Ed has been studying Peregrines, the fastest raptor in the world, for over sixteen years.
What do Peregrines eat?
Peregrines eat over 100 species of bird in the UK. Many of these migrate under the cover of darkness and are hunted by Peregrines at night. Peregrines use the light from street lamps to see and catch birds such as Water Rails, Woodcock and Little Grebes as they fly overhead.
This research resulted in some important papers being published by myself and with fellow Peregrine expert, Nick Dixon:
BBC Wildlife Magazine:
Drewitt, E. 2008. Meet the 24-hour falcon. BBC Wildlife. 26(4):36-41.
Colour-ringing baby Peregrines
Since 2007 I have been colour-ringing Peregrine chicks with the help of the British Mountaineering Council and the Hawk and Owl Trust. This is to help discover more about their movements, survival and interactions in the Bristol and Somerset region.
Over 50 young Peregrines have been colour-ringed. When the chicks are three weeks old they are given both a unique numbered metal ring, issued by the British Trust for Ornithology (BTO), on their right leg and a light blue plastic ring with two black letters on their left leg. The colour rings can be read from a distance without the birds having to be recaptured. The handling of the chicks is done under a special Schedule 1 licence as Peregrines are protected birds of prey.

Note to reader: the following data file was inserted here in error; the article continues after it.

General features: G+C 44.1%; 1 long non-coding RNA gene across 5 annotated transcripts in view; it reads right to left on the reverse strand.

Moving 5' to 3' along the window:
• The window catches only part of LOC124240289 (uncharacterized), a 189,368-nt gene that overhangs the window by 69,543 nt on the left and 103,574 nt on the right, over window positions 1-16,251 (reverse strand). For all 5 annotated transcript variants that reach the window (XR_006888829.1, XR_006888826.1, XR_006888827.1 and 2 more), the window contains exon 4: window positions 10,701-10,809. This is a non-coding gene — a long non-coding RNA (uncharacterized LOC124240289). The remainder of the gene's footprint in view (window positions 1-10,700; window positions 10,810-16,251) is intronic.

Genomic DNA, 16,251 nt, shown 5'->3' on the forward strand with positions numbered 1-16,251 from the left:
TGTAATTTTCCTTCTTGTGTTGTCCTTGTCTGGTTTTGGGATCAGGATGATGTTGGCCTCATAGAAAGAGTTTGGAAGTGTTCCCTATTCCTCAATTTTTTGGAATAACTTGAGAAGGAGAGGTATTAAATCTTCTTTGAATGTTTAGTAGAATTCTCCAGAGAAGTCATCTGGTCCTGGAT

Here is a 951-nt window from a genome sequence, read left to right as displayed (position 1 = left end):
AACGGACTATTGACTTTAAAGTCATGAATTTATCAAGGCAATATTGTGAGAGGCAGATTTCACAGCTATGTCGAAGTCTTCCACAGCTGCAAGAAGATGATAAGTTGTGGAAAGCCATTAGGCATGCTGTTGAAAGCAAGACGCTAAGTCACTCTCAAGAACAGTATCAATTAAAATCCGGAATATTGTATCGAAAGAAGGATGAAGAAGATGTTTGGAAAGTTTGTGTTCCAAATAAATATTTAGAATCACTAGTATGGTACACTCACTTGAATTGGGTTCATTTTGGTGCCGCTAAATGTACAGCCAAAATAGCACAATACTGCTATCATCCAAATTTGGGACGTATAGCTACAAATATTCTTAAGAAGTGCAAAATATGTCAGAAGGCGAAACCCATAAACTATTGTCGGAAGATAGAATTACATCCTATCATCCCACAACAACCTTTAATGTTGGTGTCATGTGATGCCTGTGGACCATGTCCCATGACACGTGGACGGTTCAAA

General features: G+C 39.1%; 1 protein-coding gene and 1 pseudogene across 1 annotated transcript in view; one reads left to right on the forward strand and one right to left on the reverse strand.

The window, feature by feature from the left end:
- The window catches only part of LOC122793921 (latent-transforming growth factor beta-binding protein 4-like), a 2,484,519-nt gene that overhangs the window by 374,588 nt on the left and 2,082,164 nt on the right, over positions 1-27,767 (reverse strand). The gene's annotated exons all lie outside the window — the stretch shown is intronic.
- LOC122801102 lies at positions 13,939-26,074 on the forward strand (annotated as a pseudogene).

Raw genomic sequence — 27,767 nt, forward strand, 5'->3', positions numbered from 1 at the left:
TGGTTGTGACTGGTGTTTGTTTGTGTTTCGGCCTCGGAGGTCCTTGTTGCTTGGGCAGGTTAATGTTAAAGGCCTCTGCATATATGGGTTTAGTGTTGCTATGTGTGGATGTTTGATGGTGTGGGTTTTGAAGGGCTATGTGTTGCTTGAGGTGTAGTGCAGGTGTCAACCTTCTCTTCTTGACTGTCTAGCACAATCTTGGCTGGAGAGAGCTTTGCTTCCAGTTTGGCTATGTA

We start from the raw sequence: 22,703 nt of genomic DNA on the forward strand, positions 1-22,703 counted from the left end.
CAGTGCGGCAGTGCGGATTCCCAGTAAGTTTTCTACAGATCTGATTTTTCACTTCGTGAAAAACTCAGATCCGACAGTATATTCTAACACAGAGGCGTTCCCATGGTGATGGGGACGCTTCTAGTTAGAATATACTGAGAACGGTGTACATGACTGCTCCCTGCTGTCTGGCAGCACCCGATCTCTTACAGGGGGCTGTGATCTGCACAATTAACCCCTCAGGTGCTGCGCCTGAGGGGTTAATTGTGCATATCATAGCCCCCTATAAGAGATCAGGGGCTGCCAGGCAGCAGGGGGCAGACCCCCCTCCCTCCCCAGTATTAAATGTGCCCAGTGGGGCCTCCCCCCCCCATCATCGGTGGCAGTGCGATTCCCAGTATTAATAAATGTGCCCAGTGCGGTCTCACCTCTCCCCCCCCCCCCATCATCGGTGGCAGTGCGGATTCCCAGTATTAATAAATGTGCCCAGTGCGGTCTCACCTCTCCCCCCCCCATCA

My study in Bath was also featured in 2012 on Springwatch - here's a resume of the family of Peregrines living there.
The colour rings are already providing facinating insights into the lives of Peregrines. For example, a male Peregrine chick ringed in Bath is now the breeding male at the same nest site with his mother! Other Peregrines ringed in the Bristol region have later been found in the Malvern Hills, the Isle of Wight, Suffolk, the West and East Midlands, Hertfordshire and in the Chew Valley.
If you spot any ringed or colour-ringed birds, please send details of the bird and its rings to ring.ac.
Ed can be contacted at firstname.lastname@example.org.